1. Judah was taken into exile in Babylon because of their breach of faith.
2. The first to dwell again in their cities were Israel, the priests, the Levites, and the temple servants.
3. Some of the people of Judah, Benjamin, Ephraim, and Manasseh lived in Jerusalem.
4. Ner was the father of Kish, Kish of Saul, Saul of Jonathan, Malchi-shua, Abinadab and Eshbaal.

1 Chronicles 10, The Death of Saul and His Sons
1. Now the Philistines fought against Israel, and the men of Israel fled before the Philistines and fell slain on Mount Gilboa.
2. And the Philistines overtook Saul and his sons, and the Philistines struck down Jonathan and Abinadab and Malchi-shua, the sons of Saul.
3. The archers found Saul and wounded him; Saul said to his armor-bearer, “Draw your sword and thrust me through with it, lest these uncircumcised come and mistreat me.”
4. His armor-bearer would not, so Saul fell upon his own sword and died.
5. The army abandoned their cities and fled and the Philistines came and lived in them.
6. So, Saul died for his breach of faith.
7. He broke faith with the Lord in that he did not keep the command of the Lord, and he also consulted a medium, seeking guidance.
8. He did not seek guidance from the Lord.
9. Therefore, the Lord put him to death and turned the kingdom over to David the son of Jesse.

1 Chronicles 11, David Anointed King; David Takes Jerusalem; and David’s Mighty Men
1. All Israel gathered to David at Hebron saying, “Behold, we are your bone and flesh. In times past, even when Saul was king, it was you who led out and brought in Israel. And the Lord your God said to you, ‘You shall be shepherd of my people Israel, and you shall be prince over my people Israel.'”
2. All the elders of Israel came to the king at Hebron, and David made a covenant with them at Hebron before the Lord.
3. And they anointed David king over Israel, according to the word of the Lord by Samuel.
4. David and all Israel went to Jerusalem where the Jebusites were inhabiting the land.
5. The Jebusites told David, “You will not come in here.”
6. David told all of Israel, “Whoever strikes the Jebusites first shall be chief and commander.”
7. Joab (son of Zeruiah) went up first, so he became chief.
8. David lived in the stronghold and it became known as the city of David; he rebuilt the city and he became greater and greater.
9. There were 30 in David’s mighty men and three were greatest: Jashobeam, Eleazar, and Shammah (2 Samuel 23:11 pertains); Jashobeam was chief of the three.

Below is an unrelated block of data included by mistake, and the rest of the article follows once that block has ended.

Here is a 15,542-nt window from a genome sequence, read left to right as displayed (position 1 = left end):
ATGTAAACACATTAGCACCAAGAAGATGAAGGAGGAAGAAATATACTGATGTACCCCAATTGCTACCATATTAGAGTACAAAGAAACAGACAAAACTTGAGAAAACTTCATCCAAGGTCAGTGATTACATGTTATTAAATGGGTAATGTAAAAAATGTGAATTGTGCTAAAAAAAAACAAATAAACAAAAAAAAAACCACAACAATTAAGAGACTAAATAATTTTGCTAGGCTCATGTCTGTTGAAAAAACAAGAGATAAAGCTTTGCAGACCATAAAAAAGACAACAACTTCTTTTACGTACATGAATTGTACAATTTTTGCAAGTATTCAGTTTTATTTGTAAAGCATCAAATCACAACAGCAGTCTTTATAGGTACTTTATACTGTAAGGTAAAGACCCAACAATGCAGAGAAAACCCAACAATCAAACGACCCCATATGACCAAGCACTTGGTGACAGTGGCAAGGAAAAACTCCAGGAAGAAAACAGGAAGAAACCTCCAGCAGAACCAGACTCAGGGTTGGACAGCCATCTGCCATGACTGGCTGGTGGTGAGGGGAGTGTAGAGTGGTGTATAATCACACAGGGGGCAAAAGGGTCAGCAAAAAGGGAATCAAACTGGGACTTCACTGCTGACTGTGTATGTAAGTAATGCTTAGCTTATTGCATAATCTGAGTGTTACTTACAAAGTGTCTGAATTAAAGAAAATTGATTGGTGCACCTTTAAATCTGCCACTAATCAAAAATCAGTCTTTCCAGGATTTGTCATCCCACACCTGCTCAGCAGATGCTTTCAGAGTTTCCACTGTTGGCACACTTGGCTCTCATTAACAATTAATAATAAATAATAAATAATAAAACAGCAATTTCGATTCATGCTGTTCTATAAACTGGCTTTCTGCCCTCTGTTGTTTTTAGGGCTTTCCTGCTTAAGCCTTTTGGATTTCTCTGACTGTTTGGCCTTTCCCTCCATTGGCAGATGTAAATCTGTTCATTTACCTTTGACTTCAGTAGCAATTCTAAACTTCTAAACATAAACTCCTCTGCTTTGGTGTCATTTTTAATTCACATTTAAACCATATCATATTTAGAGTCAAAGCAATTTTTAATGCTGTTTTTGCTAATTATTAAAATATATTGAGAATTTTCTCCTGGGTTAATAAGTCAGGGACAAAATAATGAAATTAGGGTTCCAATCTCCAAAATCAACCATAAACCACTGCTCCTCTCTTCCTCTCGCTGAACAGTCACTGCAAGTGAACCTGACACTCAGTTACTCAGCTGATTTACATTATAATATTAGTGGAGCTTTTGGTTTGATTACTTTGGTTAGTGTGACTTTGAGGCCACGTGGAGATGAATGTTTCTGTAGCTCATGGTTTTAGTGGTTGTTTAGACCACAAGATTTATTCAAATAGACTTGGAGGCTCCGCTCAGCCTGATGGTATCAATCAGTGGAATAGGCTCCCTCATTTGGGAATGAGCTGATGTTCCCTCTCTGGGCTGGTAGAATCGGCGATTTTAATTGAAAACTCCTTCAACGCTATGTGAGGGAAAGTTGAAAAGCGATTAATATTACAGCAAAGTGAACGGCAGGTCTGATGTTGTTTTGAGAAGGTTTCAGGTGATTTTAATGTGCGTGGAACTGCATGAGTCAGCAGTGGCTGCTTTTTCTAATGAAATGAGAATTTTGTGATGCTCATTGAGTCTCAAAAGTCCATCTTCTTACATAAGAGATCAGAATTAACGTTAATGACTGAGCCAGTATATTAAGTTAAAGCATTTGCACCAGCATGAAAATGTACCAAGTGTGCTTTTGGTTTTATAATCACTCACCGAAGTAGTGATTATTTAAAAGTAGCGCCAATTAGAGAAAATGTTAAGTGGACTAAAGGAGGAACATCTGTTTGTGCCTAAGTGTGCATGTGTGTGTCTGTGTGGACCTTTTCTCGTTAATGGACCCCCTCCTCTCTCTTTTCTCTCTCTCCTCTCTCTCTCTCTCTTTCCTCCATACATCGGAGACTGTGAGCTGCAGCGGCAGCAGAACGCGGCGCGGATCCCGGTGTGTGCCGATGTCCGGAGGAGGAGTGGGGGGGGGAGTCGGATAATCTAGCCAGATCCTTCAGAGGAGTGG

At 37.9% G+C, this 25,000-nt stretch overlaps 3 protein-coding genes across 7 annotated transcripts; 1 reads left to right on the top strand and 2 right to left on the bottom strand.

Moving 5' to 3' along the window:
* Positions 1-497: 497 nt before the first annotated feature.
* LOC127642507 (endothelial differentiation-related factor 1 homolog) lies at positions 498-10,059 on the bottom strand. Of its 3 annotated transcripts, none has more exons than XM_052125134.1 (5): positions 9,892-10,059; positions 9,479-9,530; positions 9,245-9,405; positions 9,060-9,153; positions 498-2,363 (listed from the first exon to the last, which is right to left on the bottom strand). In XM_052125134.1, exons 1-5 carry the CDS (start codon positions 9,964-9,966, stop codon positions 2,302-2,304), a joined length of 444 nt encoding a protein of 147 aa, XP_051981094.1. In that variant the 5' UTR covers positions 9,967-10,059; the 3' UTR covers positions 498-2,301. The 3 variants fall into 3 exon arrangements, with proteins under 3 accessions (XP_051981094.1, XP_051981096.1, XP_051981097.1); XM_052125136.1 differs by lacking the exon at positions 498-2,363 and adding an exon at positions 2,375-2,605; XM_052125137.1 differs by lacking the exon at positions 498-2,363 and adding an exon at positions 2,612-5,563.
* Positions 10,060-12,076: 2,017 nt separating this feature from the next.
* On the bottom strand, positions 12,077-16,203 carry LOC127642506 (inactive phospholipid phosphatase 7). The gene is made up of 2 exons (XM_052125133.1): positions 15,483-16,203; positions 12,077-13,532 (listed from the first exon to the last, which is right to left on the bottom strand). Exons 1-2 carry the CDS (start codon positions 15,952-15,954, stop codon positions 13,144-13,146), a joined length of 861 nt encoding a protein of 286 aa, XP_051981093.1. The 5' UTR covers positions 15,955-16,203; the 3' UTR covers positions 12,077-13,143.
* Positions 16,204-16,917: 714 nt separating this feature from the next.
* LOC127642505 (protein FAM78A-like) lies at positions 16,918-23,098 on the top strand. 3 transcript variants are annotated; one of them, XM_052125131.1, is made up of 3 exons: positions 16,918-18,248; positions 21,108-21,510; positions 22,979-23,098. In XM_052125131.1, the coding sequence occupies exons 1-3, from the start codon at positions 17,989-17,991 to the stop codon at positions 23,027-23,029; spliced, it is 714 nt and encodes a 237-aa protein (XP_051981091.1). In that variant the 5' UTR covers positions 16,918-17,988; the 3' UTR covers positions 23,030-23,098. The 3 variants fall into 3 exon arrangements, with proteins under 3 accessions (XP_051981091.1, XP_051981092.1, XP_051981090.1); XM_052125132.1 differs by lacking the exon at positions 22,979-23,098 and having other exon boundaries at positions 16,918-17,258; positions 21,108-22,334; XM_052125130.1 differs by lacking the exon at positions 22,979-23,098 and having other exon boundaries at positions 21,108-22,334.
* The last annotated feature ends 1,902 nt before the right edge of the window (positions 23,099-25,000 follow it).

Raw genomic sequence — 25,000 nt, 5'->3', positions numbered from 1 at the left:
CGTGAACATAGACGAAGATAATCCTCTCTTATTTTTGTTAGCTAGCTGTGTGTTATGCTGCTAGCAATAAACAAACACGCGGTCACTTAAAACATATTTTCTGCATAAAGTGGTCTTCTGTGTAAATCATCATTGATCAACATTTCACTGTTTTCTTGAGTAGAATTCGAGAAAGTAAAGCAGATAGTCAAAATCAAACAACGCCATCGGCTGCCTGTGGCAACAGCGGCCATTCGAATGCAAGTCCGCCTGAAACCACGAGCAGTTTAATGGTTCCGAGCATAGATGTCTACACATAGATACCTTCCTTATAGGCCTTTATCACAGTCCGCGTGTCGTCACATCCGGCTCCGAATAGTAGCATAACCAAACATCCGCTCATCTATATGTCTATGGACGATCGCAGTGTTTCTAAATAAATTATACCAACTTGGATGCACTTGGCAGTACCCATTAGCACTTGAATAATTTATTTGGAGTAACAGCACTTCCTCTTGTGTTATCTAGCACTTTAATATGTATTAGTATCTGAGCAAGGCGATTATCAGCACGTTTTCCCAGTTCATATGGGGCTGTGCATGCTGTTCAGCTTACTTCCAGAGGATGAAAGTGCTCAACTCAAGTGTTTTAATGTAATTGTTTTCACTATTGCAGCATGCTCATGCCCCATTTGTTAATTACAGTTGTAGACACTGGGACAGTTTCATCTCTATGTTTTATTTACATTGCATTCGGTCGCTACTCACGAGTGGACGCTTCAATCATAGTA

10. Abishai and Benaiah were also mighty men of the 30 but they did not attain to the three.
11. Note that Uriah the Hittite is listed among the 30 mighty men of David; Uriah’s wife was Bathsheba.

1 Chronicles 12, The Mighty Men Join David
1. Saul’s mighty men joined David at Ziklag; other men came to David to help him until there was a great army, like an army of God.
2. Overall, 340,000 mighty men arrayed in battle order came together to make David king; there was joy in Israel and a three day feast was prepared to mark the unity of Israel under David.

1 Chronicles 13, The Ark Brought from Kiriath-Jearim
1. All the commanders of the assembly were consulted by David and he said to the assembly, “If it seems good to you and from the Lord our God, let us send abroad to our brothers who remain in all the lands of Israel, as well as to the priests and Levites in the cities that have pasturelands, that they may be gathered to us. Then let us bring again the ark of our God to us, for we did not seek it in the days of Saul.”
2. All agreed so David assembled all Israel to bring the ark of God from Kiriath-jearim to Jerusalem.
3. The ark of God is called by the name of the Lord who sits enthroned above the cherubim.
4. They carried the ark of God in a new cart driven by Uzzah and Ahio.
5. David and all Israel were rejoicing before God with all their might, with song and lyres, harps, tambourines, cymbals and trumpets.
6. When they came to the threshing floor of Chidden, the oxen stumbled and Uzzah put out his hand to take hold of the ark.
7. The anger of the Lord was kindled against Uzzah, and he struck him down because he put out his hand to the ark, and he died there before God.
8. David was very angry but was very afraid of God that day saying, “How can I bring the ark of God home to me?”
9. So David took it aside to the house of Obed-edom the Gittite where it remained for three months.
10. The Lord blessed the household of Obed-edom and all that he had.